In this wholly original audiobook, biologist David Haskell uses a one-square-meter patch of old-growth Tennessee forest as a window into the entire natural world. Visiting it almost daily for one year to trace nature's path through the seasons, he brings the forest and its inhabitants to vivid life. Each of this audiobook's short chapters begins with a simple observation: a salamander scuttling across the leaf litter; the first blossom of spring wildflowers.
An informative and delightful book, in a class of rarities that you regret ending too soon. The narrator was sublime and the descriptions of the mandala elegantly portrayed by an astute observer. This book belongs in every biology class.
3 of 3 people found this review helpful
The brilliance of this story is in how a normal bureaucrat, a judge in this case, has a small accident that winds up gradually taking his life. As he deals with this incident, with hope at first and then despair, he comes to terms with his family, his life, and the mediocrities that we all suffer with, except for the exceptional few. This story rings a particularly poignant note for those in early middle age facing the next part of their lives. This story is considered Tolstoy's best.
Any additional comments?
The novella begins a few moments after Ivan Ilyich dies. A number of people have gathered to mark his passing: judges, family members and acquaintances. However, these people cannot understand death, because they cannot really believe that they will ever die. They only praise God that the dying men is not him, and then start considering how his death might be to their advantage them in terms of money or position.
The novella then takes us back thirty years. We see Ivan in the prime of his life. He is the middle child and lives a life of studied mediocrity. He studies law and becomes a judge. Along the way, he completely expels all personal emotions from his life. He does his work objectively and coldly. He becomes a strict disciplinarian and father figure (that the Russian head of the household ought to be).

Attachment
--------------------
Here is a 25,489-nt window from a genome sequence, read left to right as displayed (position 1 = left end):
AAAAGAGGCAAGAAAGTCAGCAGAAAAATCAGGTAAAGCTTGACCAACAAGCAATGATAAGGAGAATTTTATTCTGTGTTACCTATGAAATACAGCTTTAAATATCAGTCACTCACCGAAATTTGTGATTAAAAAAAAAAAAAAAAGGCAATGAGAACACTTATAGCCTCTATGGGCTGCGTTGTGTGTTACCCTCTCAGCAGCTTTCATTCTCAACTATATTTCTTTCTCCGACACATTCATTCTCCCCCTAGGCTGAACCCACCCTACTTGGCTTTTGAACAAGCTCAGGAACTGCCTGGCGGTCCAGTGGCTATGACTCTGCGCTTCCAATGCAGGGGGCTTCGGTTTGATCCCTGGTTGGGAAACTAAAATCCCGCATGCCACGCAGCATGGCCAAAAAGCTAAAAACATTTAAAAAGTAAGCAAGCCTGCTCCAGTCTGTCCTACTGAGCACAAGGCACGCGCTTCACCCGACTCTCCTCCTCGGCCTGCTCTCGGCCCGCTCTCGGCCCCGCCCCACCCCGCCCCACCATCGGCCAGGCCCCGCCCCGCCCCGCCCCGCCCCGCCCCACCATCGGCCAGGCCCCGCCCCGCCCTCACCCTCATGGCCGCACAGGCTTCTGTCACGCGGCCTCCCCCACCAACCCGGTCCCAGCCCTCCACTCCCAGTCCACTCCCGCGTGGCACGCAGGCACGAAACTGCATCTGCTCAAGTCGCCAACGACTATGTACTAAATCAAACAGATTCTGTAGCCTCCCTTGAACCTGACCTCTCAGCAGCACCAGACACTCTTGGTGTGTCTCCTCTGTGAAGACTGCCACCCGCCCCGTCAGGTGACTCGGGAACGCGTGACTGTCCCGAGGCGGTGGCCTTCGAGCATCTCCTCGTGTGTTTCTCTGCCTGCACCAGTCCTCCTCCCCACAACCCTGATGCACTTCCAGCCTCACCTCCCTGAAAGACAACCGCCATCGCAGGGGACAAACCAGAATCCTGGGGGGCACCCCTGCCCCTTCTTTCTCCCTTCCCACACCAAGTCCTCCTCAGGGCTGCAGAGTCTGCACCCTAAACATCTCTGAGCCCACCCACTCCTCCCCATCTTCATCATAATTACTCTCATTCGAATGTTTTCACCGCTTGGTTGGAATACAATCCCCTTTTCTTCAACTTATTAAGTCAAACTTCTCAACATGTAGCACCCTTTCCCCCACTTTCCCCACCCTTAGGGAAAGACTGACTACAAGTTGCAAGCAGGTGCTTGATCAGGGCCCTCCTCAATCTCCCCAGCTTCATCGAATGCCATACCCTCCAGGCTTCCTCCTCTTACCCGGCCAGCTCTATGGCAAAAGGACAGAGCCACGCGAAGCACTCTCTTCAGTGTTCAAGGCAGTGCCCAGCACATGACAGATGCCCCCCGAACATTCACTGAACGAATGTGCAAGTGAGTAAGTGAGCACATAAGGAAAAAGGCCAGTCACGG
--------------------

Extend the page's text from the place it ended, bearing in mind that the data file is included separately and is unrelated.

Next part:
He is also a jealous and pole-climbing sort of man. He is intensely happy when he gets a job in the city, where he can buy and decorate a large house. While decorating, he falls and hits his side. Although he does not know it at the time, this injury will facilitate the illness that eventually kills him. He becomes bad tempered and bitter--he refuses to come to terms with his own death. Through his final illness, Gerasim (a peasant)stays beside the his bed and becomes his friend and confidant.
Only Gerasim can understand Ivan's problems. The rest of his family either think that he is a malingerer or a bitter old man. But, Gerasim offers kindness and honesty. Ivan begins to look at his life with fresh eyes. He realizes that the more successful he became, the less happy he was. He also wonders whether he has done things that were right. He had been living his life on auto-pilot: doing and saying everything that was expected of him.
He agonizes over this, unable to break away from his belief that the kind of man he became was the kind of man he should have been. Then he sees a bright, white light. He begins to feel sorry for all those around him, realizing that they are still too involved in the life that he has left to understand that it is artificial and ephemeral. He dies in a moment of exquisite happiness.